Neocatechumenal Way’s new statutes are a ‘landmark,’ spokesman says


New statues involve several liturgical changes

Kiko Argüello, founder of the Neocatechumenal WayDenver, Jul 5, 2008 - The Neocatechumenal Way has reached a new milestone in the history of their community with the recent approval of their statutes. Despite some changes to the statutes that were submitted to the Vatican in 2002, Giuseppe Gennarini, the group's U.S. spokesman, told CNA that the new guidelines are important because they guarantee the permanence of the movement within the Church and recognize the spiritual good that comes from the Way.

The new statutes were delivered to the founders of the international movement by Cardinal Stanislaw Rylko on June 13 along with a decree of approval.

Speaking with CNA via telephone, Gennarini called the new rules a "landmark" for the Way because they involve "full recognition by the Church" and show that "the Church wants to guarantee the permanence of the movement" within the Church. He also added that the Neocatechumenal Way is "happy to offer this instrument [the movement] for the new evangelization and to the new generations."

There are, nevertheless, differences between the statutes that the Way submitted to the Vatican in 2002 and the ones that were finally approved in mid-June. The majority of these changes occur in the 13th chapter of the regulations and are concerned with liturgical matters.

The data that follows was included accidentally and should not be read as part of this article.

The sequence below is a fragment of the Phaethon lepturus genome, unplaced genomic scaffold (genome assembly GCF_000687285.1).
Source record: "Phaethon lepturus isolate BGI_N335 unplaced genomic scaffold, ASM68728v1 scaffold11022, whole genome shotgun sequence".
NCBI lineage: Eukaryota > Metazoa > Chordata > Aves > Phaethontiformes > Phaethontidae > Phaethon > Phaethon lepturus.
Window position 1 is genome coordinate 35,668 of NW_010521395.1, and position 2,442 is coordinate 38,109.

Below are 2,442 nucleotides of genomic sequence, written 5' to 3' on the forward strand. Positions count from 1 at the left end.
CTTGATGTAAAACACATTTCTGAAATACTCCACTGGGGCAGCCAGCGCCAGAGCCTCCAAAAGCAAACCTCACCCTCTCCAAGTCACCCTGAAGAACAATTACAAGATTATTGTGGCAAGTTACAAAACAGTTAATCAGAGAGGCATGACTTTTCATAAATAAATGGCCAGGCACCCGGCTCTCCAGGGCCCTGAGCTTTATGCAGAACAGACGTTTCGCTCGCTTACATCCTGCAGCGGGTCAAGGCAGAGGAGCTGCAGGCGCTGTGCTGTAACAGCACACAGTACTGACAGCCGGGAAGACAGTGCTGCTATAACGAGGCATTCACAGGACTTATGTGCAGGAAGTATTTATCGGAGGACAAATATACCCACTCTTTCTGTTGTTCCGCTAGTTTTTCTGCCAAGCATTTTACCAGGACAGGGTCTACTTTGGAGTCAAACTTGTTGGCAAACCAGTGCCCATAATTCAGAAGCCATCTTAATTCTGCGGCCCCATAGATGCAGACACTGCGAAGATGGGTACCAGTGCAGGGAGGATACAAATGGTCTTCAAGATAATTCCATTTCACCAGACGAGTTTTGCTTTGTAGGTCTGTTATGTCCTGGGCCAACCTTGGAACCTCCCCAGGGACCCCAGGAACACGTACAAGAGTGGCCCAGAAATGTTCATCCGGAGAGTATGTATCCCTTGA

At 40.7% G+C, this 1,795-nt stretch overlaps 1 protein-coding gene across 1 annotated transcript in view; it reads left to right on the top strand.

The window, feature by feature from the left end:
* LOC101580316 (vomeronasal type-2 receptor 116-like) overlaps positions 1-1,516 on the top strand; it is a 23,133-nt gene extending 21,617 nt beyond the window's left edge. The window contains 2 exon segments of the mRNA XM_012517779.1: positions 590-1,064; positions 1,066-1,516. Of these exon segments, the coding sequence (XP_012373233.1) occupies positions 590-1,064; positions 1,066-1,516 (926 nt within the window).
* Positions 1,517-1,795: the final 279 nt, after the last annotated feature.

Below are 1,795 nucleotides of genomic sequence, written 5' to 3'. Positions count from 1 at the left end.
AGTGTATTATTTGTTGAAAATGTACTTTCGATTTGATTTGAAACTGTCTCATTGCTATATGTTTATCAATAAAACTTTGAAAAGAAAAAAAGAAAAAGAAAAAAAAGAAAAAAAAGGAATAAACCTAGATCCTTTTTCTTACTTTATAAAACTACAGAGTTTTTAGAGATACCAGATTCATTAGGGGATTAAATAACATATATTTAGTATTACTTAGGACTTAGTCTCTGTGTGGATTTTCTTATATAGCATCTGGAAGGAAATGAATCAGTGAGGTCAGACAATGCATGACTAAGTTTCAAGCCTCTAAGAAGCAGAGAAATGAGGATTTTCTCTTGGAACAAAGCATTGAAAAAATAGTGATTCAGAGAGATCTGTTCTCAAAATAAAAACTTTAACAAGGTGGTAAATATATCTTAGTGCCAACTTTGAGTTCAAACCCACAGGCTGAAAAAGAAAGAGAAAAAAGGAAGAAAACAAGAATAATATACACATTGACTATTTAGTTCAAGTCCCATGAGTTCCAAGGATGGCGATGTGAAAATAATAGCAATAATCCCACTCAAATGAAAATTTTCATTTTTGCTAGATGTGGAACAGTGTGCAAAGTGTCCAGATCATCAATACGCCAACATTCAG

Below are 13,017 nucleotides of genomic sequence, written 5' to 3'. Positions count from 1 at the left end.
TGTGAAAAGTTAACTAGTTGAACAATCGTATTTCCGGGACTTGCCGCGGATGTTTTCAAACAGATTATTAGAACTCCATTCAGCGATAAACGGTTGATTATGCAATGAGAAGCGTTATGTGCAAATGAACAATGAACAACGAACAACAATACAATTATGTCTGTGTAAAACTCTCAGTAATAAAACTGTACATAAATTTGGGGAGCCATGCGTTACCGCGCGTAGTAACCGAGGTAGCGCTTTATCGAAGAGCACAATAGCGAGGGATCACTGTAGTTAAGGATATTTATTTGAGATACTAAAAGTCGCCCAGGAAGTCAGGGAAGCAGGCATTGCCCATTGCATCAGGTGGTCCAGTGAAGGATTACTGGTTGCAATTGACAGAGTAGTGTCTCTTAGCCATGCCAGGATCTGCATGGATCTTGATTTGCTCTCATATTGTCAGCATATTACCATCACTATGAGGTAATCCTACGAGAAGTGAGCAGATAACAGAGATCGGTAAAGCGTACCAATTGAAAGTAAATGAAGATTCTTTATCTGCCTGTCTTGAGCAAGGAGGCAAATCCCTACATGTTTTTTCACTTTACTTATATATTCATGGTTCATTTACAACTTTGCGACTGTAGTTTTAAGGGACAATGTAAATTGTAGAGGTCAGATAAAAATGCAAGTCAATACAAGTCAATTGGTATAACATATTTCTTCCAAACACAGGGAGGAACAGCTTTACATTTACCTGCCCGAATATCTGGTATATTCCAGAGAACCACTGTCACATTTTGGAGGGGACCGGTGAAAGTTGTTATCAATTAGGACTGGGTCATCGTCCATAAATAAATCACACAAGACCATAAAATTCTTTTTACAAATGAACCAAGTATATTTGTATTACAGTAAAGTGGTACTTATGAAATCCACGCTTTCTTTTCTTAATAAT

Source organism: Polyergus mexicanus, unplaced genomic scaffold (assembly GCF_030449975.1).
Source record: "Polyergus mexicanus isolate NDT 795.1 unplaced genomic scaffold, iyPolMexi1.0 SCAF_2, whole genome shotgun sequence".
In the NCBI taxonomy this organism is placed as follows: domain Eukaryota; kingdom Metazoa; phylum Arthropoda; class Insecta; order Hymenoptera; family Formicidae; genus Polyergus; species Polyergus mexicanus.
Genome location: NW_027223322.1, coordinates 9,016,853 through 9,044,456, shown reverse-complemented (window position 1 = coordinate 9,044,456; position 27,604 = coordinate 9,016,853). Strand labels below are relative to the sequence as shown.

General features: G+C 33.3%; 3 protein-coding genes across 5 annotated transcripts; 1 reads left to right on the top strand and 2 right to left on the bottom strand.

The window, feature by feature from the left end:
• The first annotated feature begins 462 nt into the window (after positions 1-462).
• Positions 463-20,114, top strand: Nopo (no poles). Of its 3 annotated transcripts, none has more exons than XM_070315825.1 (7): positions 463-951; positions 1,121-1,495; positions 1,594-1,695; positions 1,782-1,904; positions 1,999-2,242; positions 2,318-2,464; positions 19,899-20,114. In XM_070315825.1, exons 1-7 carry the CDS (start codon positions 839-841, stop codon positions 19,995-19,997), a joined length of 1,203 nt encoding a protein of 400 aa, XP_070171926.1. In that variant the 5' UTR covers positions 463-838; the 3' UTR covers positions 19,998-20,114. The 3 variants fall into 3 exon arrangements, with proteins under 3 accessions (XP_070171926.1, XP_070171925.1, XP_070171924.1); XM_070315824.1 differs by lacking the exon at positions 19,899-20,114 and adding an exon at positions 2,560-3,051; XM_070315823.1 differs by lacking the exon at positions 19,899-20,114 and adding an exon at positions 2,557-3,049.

Under the old rubrics, members of the Neocatechumenal Way celebrated the Eucharist gathered around large square tables and receive Communion while seated. The new regulations are quite different, with the community celebrating Mass with a separation between the congregation and the altar and communicants receiving the Eucharist standing in their places.

According to Giuseppe Gennarini, this way of receiving Communion sprang from a private meeting between Pope Benedict XVI and Kiko Arguello on May 26, 2007. The Holy Father liked the idea of the priest coming to each person with the Eucharist because it shows that Christ comes to you in the person of the priest, Gennarini said.

Another change that can be found in the new statutes is the incorporation of the Neocatechumenal Way's liturgies into the larger parish community. Prior to the new rules, the Way celebrated its liturgies on Saturday evenings separate from the rest of the parish, so as to preserve the integrity of the process of conversion that all of its members undertake. However, the Way's Masses must now be "part of the Sunday liturgical service of the parish," and "open to other members of the faithful as well."

Gennarini explained the change as "adding another Mass for the parish," and as similar to having "a Mass for children or one in Spanish." He emphasized that this step is very important because there is now "full liturgical recognition of the Way."

Two final liturgical adaptations allowed for under the new statues are the moving of the rite of peace to after the universal intercessions and the reception of Communion under both species.

The Neo-Catechumenal Way, which began in Spain in 1964, has now spread to more than 100 countries world-wide, including some mission territories. Those who are a part of the Way undergo a process that is meant to lead to the rediscovery of the sacrament of Baptism. This takes place through an itinerary of catechesis and conversion that is life-long.